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An Unimaginable Alliance

An Unimaginable Alliance

Issue 96 September

In November 2009, Nader’s cousin Nidal killed Kerry’s father Michael in the infamous Fort Hood shooting. They now work together to fight the causes of extremism.

 

Kerry

 

When I heard what happened at Fort Hood, I rushed over to a friend’s house to watch the news and try to figure out what was going on. My dad had had a heart attack two weeks before and had just returned to work that week. It was sort of a horrible blessing that my friend who I was with had lost his partner in 9/11, so he knew how I felt. I still couldn’t believe what had happened; I was shocked, horrified, and devastated.

I first saw Nader on television. He was talking about the Nawal Foundation, which he had set up after the Fort Hood shooting. He was speaking out against extremism, and I wanted to offer some support, because that’s not something they had received, and they were going through hell as well, which they just didn’t deserve.

 

We first met on November 4, 2011. It started out very unknowing, and one of the things Nader and I always say is that there is no script for our friendship. So the first five minutes were just about finding that traction of how we were going to talk. Once we started talking, it was clear that we were going to be fine. Nader talked about what he wanted to do with the Foundation, and how I could get involved. Since that meeting, I’ve joined the Board of the Foundation and we have spoken together at workshops.

 

We’re still a new organisation, but our underlying message is about speaking out, mutual respect, and understanding. Our motto is ‘No more silence, no more violence’, and we believe that extremism develops when the other side is quiet. A lot of people talk about tolerance, but that is just putting up with something, whereas we feel that we need to move to mutual respect and understanding.


Whenever Nader or I explain to people how we met, the immediate pause and look on people’s faces is very interesting to see. I don’t think I understood how big a deal it could be, or how much it would affect people. We’re still a young friendship, and we have a long way to go. And that’s what we talk about: where the Foundation is headed, and how are we going to get there.

 

 

Nader

 

I was just coming off the golf course with some friends, when someone told me that Nidal had been involved in a shooting at Fort Hood. I rushed home straightaway, under the impression that he was the victim. Nidal and I lived down the road from each other when we were young, so we were very close growing up. But in recent years, I had tended to avoid him because all he wanted to discuss was religion and how I practiced the faith. When I came to learn that Nidal was the shooter, the world stood still. It was surreal. Life changed for our family at that point, and it was completely out of our hands.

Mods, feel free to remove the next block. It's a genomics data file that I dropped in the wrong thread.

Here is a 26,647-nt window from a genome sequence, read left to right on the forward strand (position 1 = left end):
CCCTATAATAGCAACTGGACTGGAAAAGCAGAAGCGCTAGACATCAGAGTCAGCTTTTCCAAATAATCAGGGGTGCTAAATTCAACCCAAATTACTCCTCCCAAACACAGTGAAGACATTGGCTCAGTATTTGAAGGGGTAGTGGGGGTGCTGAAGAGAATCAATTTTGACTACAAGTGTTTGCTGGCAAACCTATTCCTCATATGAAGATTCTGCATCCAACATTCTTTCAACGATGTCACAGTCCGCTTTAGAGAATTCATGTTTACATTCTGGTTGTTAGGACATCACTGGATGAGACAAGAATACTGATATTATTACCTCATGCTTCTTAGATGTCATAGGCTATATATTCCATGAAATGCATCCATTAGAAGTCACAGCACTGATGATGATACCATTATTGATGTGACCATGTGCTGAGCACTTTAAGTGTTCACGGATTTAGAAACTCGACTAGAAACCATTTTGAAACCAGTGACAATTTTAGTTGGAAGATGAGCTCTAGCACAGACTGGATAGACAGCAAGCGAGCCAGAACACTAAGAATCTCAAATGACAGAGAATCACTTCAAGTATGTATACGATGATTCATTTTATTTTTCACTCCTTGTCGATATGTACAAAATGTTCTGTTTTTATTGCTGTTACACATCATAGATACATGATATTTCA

The Nawal Foundation was born from frustration that American Muslims lacked a true voice to represent its feelings and position about terrorists and terrorism. The media only seemed to focus on terrorist rhetoric, and make out as if all American Muslims felt that way. I saw there was a need for a better face for American Muslims, that was articulate, could denounce violence without question, and say our religion doesn’t promote this. We also had to accept that our community has a lot to do, and recognise that we have to own this identity and change it for ourselves, not just hope it will go away. Kerry and I don’t put ourselves forward as experts on terrorism, but we’re experts in knowing the impact that terrorism has.


When Kerry first reached out to me, I was very surprised. They came to visit me at my home, where she and her family met my wife, son and mother. They had brought a book with them that their father had read to them as kids, for us to read to our son. It was a very emotional experience. To this day, I admire her courage and strength, and our friendship has blossomed from the work we have done so far.


In some ways I owe it to ABC News for bringing us together. In an interview, they asked what I would say to the victims’ families if they ever spoke to me, and I didn’t think that was a fair question. But my response ended up hitting the hearts of some of those family members, and now I wouldn’t change that for the world

 

www.nawalfoundation.org




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Comments

1 Comment

1

writingsmyessays

14 Dec 16, 09:38

Extremist and radical organizations are difficult to come to consensus with about almost anything. Mutual understanding is key to peace but there is no transparent way to reach it.

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